Times columnist admits anti-EV screed was for the clicks

UK media outlet gets record engagement. At the same time, non-fleet demand is a potential headache

Times columnist admits anti-EV screed was for the clicks
Coren's article got record engagement on the Times website

Giles Coren, columnist for UK newspaper The Times, attracted a lot of attention in January for an article he wrote with headline, “Why I’ve pulled the plug on my electric car”. But a fellow journalist has now revealed Coren admits he wrote the piece entirely as clickbait.

That is perhaps no great surprise to anyone who read the article. It was performative outrage.

But it comes at a time when concerns are beginning to grow about EV demand growth among private new buyers, rather than fleet customers, in the UK. Anti-EV content written on disingenuous grounds becomes a significant issue if it is actively turning buyers away.

Coren’s piece got 7,000 comments, the most The Times has ever received on a single article, respected UK motoring journalist Quentin Willson told a launch event for his new #StopBurningStuff initiative to counter anti-EV myths in London on Tuesday. And that was the intention all along.

“He said to me, ‘Look, Quentin, the reason why we do these stories in The Times about electric cars is they get so much attention, so many comments and so many clicks.’

“And that perhaps gets us nearer to the reason why we have this backdrop of anti-EV hysteria is that it is newspapers, in a time of falling advertising, getting clicks,” Wilson continues. And, to further highlight Coren’s hypocrisy, Wilson reveals that the columnist has replaced his Jaguar I-Pace — not with walking, as he suggested in his article, or going back to horses as he suggested in a follow-up interview for a documentary on UK state broadcaster the BBC — but in fact a BMW i3 EV.

Private buyer slowdown

All good knockabout stuff. But there is a serious underlying point. EV penetration of UK new car sales continues to grow — August saw a new monthly high of 20.1pc BEV sales, according to industry body the Society for Motor Manufacturers and Traders (SMMT).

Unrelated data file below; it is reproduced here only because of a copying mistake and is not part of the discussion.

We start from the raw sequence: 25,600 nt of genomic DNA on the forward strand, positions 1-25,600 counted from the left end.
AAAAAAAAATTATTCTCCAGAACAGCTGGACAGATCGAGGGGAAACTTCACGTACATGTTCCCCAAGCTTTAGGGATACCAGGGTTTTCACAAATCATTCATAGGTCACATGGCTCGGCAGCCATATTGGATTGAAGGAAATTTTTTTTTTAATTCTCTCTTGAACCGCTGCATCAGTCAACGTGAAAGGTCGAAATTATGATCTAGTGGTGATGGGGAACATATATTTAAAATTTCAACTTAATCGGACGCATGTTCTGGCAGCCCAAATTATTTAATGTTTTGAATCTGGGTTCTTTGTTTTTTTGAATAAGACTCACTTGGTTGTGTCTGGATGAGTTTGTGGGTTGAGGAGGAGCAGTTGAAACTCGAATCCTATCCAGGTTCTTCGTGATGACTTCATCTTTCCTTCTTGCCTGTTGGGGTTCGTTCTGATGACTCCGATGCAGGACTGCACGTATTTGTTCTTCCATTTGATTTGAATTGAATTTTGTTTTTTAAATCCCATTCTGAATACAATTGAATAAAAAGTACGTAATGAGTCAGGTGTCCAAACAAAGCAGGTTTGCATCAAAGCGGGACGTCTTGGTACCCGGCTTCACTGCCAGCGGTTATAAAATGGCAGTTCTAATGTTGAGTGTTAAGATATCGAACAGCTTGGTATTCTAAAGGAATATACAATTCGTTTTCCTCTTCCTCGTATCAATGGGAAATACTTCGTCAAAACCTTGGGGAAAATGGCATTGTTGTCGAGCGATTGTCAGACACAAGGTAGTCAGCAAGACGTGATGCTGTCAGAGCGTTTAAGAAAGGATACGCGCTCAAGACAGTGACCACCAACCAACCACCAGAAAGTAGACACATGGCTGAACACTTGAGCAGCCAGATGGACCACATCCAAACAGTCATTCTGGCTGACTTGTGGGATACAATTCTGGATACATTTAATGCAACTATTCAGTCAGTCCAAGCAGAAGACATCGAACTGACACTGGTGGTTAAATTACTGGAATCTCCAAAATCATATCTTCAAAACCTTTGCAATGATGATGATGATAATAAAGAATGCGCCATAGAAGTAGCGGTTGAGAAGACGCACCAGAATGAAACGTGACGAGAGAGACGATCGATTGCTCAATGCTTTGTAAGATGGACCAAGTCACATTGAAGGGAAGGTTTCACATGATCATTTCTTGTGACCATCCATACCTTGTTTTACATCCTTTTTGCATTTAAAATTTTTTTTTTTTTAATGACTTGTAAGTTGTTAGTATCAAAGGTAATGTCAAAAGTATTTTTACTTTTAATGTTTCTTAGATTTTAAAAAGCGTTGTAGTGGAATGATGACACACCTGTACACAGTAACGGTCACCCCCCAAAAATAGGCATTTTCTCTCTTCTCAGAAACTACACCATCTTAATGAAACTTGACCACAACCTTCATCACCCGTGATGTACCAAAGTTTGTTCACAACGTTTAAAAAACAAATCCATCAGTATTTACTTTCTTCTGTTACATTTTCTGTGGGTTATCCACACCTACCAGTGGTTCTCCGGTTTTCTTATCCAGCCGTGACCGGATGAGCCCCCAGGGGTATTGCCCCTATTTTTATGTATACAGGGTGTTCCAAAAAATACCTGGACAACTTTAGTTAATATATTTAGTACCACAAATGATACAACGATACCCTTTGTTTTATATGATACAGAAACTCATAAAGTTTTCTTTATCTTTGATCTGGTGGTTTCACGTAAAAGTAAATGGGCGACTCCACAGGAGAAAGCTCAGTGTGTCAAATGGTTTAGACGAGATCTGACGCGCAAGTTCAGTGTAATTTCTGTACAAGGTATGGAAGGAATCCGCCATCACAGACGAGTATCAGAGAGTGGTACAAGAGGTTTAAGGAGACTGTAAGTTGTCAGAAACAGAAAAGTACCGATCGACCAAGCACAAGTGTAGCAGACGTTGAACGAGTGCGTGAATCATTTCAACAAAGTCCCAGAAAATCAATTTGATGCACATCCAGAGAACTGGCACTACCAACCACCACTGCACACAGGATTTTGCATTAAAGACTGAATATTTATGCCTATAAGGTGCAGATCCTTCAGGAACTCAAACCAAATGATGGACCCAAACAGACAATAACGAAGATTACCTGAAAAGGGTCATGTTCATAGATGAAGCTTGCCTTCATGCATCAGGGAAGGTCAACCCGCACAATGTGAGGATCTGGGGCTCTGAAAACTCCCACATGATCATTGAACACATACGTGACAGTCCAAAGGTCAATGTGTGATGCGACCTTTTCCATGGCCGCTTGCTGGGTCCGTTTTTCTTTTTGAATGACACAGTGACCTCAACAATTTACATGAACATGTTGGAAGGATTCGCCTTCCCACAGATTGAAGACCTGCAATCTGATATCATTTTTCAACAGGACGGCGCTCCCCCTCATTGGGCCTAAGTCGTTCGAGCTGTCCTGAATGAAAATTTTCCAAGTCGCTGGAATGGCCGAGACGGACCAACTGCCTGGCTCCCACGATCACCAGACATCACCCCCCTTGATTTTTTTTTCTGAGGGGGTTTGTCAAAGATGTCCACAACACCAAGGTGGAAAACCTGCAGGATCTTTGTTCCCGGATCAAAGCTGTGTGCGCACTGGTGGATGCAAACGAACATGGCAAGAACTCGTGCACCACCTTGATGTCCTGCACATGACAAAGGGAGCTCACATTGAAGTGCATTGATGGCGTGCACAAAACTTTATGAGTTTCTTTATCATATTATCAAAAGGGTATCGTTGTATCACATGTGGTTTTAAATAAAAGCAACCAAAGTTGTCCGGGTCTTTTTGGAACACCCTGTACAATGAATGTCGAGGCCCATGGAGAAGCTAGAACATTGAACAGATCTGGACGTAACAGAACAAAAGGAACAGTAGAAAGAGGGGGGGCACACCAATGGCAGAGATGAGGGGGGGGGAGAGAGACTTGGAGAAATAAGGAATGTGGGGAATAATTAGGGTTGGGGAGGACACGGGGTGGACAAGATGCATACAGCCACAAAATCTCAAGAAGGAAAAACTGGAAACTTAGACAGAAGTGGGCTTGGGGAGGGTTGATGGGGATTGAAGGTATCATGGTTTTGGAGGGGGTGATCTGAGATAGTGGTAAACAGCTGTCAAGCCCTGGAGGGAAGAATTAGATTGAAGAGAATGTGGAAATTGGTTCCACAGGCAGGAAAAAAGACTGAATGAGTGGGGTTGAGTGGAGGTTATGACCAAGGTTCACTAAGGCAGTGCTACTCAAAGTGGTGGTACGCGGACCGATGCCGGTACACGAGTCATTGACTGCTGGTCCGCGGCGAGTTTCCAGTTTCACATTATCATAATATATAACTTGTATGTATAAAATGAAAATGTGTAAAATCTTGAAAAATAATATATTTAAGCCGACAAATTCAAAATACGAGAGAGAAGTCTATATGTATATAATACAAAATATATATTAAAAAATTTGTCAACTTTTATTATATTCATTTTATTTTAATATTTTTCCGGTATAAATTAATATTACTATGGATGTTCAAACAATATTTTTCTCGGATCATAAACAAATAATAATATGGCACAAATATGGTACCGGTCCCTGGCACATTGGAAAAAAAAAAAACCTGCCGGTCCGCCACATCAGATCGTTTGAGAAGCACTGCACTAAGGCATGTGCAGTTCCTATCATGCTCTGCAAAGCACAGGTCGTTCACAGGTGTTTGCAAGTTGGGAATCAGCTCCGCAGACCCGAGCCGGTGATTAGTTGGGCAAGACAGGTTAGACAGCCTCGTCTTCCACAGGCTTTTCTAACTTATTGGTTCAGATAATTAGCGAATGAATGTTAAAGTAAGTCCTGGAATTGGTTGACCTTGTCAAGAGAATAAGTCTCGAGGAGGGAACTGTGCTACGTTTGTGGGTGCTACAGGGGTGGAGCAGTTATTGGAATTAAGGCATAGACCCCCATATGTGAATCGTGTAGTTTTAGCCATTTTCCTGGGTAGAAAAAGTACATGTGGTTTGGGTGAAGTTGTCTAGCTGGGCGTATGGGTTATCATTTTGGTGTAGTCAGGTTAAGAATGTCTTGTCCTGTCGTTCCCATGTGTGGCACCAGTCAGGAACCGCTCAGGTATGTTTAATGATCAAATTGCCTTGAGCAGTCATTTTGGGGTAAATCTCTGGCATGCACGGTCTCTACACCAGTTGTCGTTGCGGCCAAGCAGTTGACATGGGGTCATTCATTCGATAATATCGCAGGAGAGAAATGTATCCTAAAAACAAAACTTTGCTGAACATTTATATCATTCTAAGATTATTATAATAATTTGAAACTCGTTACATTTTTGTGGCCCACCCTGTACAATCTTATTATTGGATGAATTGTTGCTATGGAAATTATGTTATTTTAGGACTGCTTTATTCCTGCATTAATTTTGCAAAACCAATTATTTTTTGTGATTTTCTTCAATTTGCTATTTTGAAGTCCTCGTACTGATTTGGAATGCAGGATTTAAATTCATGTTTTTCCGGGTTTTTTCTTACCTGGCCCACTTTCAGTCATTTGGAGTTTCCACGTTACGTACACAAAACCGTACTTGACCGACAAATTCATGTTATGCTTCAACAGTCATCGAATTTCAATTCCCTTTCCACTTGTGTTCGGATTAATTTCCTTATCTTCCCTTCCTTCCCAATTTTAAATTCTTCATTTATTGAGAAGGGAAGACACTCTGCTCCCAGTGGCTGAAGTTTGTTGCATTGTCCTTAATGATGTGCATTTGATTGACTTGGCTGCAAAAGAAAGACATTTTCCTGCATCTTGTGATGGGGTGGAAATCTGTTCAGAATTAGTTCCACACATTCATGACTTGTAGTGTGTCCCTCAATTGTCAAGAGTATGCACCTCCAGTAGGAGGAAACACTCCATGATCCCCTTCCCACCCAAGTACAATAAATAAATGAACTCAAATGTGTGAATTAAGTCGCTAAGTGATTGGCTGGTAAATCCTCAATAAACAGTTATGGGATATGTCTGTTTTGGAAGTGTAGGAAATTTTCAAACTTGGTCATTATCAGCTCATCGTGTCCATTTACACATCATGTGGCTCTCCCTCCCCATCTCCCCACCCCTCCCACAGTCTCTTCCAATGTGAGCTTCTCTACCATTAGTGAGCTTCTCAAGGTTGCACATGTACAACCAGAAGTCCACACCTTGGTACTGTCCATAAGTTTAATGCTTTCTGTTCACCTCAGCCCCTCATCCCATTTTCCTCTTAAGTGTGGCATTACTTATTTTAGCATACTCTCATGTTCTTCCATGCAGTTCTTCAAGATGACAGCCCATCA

But the SMMT notes that, while the shift to BEVs in the UK was originally driven by private consumers, they have since been overtaken by fleets and business buyers. Following 2022’s removal of the plug-in car grant — leaving the UK as the only major European market with no consumer EV incentives yet the most ambitious transition timeline, the SMMT notes — sales to private buyers have fallen from more than one in three to less than one in four.

“A comprehensive package of measures would encourage households across the UK to go electric now,” says SMMT CEO Mike Hawes, reflecting that the lack of private customer incentive is an issue. And his point is echoed by Andy Palmer, former CEO of UK OEM Aston Martin and an influential commentator on the country’s auto industry.

“The government’s recent decision to simultaneously promote early adoption of electrified cars by banning new ICE sales, while also scrapping almost all of the remaining subsidies for electric cars and charging infrastructure, has been hugely controversial and myopic,” he wrote in a Tuesday op-ed in London business newspaper City AM. He contrasts the US’ Inflation Reduction Act as a “far cry from the UK’s approach of pulling the plug on consumer grants for electric vehicles and home chargers and to let the market decide the cost of electric cars”.

And he accuses the government of “shirking away from its leadership responsibility to provide the incentives and support to finance” initiatives for which it is regulating, such as phasing down ICE vehicle production through the Zero Emission Vehicle mandate.

“As we accelerate towards a greener future, let us ensure that the journey is one that everyone can afford to take — not just the wealthy,” Palmer demands. But while cost and subsidy is one thing, anti-EV propaganda can be another in terms of damaging demand.

“Fleet sales are great, but private sales are not. And there is a lack of confidence in electric cars from private buyers,” warns Willson.


The other key plank in terms of private adoption is the used car market, given that is where a majority of non-fleet buyers procure their vehicles. Coren signed off his notorious article offering his Jaguar into the used car pool.

“We need [fleet] incentives to stay to keep fleets buying the vehicles — because we are the ones that buy new vehicles whenever there is an economic crisis,” Lorna McAtear, head of fleet at the UK’s National Grid transmission system operator, told the #StopBurningStuff launch.

“Actually, the more we buy, the more we put into the second-hand market. As we fill up that second-hand market, then everybody else can buy vehicles in the same way, at the same price as they buy them now.”

One positive note about the used market is receding fears over second-hand EV batteries. In consumer confidence terms, shortened battery life is “really only a concern” if someone been drinking anti-EV “Kool-Aid”, suggests Euan McTurk, consultant battery electrochemist at Plug Life Consulting.

Indeed, to some extent, EVs have been a victim of their own success in terms of the UK used car market. “I have extended all of my cars, because my drivers wanted to keep them for longer,” says McAtear, acknowledging that “it is really quite hard to put them into the second-hand market, it is going to take time”.

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